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Healing past trauma


Self-harm is deeply rooted in childhood trauma says US psychotherapist Lisa Ferentz

Self-harm is deeply rooted in childhood trauma says US psychotherapist Lisa Ferentz

Self-harm is deeply rooted in childhood trauma says US psychotherapist Lisa Ferentz

Happily married with two children, she was a popular schoolteacher and a pillar of her community.

But in secret, *Paula used a razor blade to slit her gums and the palms of her hands, pulled out clumps of her hair and binged on food and alcohol, often drinking herself to sleep.

"She was so high-functioning, so incredibly articulate and so highly respectable - but she had a whole secret life," recalls US psychotherapist and author, Lisa Ferentz, who has run a successful psychotherapy practice in Baltimore for 29 years and worked as a clinical instructor at the Department of Family and Community Medicine with the University of Maryland's School of Medicine until 2012.

"If you saw her on the street or in the classroom, you wouldn't suspect that she was cutting the palms of her hands."

*Paula, says Ferentz, is one of thousands of people who are outwardly high-functioning and successful - but who secretly engage in self-inflicted violence through binge-eating, cutting, hair-pulling (Trichotillomania) and other damaging behaviours.

"These people are well-educated. They have very good jobs, can be married with children and can be pillars of the community," explains Ferentz, a former adjunct professor in the University of Maryland School of Social Work.

Yet they engage in self-destructive behaviour, which she warns, is secretive and has a strong shame-based element - if anyone noticed a cut on *Paula's hands for example, she would explain it away by saying she accidentally cut it on a knife after plunging her hands into a sink full of soapy water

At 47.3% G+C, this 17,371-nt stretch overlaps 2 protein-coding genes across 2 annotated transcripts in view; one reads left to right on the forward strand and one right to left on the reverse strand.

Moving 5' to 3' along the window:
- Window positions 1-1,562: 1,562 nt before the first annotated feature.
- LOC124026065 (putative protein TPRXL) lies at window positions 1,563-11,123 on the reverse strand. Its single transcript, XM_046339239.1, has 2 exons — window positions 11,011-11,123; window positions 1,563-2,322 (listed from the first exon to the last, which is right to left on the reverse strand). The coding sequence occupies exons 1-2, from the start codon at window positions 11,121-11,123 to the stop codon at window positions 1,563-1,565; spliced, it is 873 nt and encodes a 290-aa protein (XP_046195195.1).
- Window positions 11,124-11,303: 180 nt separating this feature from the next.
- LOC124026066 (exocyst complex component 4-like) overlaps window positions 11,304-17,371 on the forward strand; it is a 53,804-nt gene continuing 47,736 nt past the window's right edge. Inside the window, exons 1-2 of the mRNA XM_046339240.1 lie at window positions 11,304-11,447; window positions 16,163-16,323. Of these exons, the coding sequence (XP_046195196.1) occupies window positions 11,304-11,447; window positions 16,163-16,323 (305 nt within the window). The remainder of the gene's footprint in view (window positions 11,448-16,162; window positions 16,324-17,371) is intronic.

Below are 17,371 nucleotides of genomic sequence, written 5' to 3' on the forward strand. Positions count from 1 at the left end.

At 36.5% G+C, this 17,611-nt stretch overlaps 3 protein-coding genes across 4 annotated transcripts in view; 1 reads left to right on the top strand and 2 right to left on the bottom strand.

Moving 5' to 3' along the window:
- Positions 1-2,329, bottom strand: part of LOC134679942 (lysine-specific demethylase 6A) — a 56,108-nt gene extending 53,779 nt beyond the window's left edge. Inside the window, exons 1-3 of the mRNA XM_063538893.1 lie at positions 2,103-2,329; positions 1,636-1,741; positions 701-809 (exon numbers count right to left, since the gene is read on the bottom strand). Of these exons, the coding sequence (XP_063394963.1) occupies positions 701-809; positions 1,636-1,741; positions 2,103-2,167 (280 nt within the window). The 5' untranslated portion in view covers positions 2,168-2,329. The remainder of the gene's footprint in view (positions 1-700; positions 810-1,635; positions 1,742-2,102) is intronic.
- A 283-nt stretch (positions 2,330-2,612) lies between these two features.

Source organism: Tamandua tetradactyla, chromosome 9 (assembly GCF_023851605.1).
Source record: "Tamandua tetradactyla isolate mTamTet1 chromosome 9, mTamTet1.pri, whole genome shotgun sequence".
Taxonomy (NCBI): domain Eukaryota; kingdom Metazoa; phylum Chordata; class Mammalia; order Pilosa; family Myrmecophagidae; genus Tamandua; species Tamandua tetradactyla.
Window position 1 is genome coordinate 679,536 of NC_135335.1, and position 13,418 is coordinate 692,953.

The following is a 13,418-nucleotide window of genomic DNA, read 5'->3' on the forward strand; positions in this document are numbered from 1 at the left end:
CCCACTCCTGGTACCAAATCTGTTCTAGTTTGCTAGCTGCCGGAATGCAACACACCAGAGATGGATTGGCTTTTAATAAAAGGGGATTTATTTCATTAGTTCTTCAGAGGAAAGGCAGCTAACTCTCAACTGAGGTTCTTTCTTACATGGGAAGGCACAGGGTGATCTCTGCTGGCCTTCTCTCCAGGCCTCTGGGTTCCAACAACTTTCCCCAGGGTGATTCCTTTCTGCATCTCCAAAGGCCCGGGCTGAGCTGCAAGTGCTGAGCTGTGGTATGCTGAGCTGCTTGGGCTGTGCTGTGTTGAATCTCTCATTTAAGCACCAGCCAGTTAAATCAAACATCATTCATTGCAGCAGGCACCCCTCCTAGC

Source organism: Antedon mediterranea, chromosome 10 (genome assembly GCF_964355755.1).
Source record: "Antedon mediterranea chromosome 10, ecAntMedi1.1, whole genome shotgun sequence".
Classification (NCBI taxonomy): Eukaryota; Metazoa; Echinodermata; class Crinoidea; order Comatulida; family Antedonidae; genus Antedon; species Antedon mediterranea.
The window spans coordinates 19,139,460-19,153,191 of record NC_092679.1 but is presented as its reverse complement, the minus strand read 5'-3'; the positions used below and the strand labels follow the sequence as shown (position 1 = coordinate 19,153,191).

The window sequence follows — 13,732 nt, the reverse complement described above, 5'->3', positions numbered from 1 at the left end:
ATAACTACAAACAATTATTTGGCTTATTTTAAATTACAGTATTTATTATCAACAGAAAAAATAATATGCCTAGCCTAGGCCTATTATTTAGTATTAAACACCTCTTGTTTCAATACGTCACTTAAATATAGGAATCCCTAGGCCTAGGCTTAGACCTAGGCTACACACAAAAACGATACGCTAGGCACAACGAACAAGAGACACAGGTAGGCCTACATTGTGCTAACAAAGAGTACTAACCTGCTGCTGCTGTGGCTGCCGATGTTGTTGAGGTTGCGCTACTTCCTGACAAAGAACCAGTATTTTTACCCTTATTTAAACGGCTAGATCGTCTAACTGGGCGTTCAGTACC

"The majority of people who do this are functioning well in the world - and that in itself is troubling, because they often fall through the cracks and don't get the help they need."

Many never seek help for the problem, which, Ferentz says, covers a wide range of harmful behaviour, despite a common public perception that it is primarily about cutting the skin.

Self-harming, she believes, can include everything from eating disorders like bingeing or purging, to many forms of addiction such as porn addiction, as well as Trichotillomania or scratching of the skin.

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Although many people mistakenly confuse self-destructive behaviour with suicide attempts, she says it's actually not lethal - although it is deliberate, intentional, designed to cause physical pain and alleviate emotional distress.

It's a very complex issue, says Ferentz, who has just published a book on the problem, Letting Go of Self-Destructive Behaviors: A Workbook of Hope and Healing, which was written for several journals and publications.

"Here you are, doing something that is intrinsically harmful to the body, yet the number one motivation is to feel better. That's why it's so confusing," observes Ferentz, a clinical consultant specialising in trauma for 24 years and founder of the Institute for Advanced Psychotherapy Training and Education.

What drives these behaviours, she says, is a desire to relieve what she causes "terrible psychic pain and discomfort".

And short-term, simple biology means that people will indeed experience relief as a result of such self-destructive behaviour.

"The brain is wired to release endorphins - naturally occurring opiates - in the body. Therefore, if someone cuts themselves, for example, their brain releases endorphins in an attempt to stave off the pain.

"They get a kind of euphoric rush so there is a positive outcome."

Take another client, 15-year-old *Sonia, for example, a stunningly beautiful A-student and successful athlete.

Yet her wealthy, high-flying parents came home from a weekend away to find her lying drunk and incoherent on the floor.

Sonia had been cutting herself and picking at the skin around her lips until it was raw and sore for a lengthy period of time - but until that moment her busy, affluent parents hadn't noticed anything was wrong.

Children and teenagers may hear about a peer's engagement in self-harming - or learn about it on a website and engage in the practise when they are 'triggered' to feel anxious or overwhelmed.

*Joseph, a male nurse in his 30s, head of his hospital unit was an outwardly happy father-of-four - his method of self-destruction was to log on to Craigslist and hook up with male strangers for un-protected sex.

"It was an incredibly dangerous form of self-harm, and yet he was very intelligent, articulate and well-educated," says Ferentz.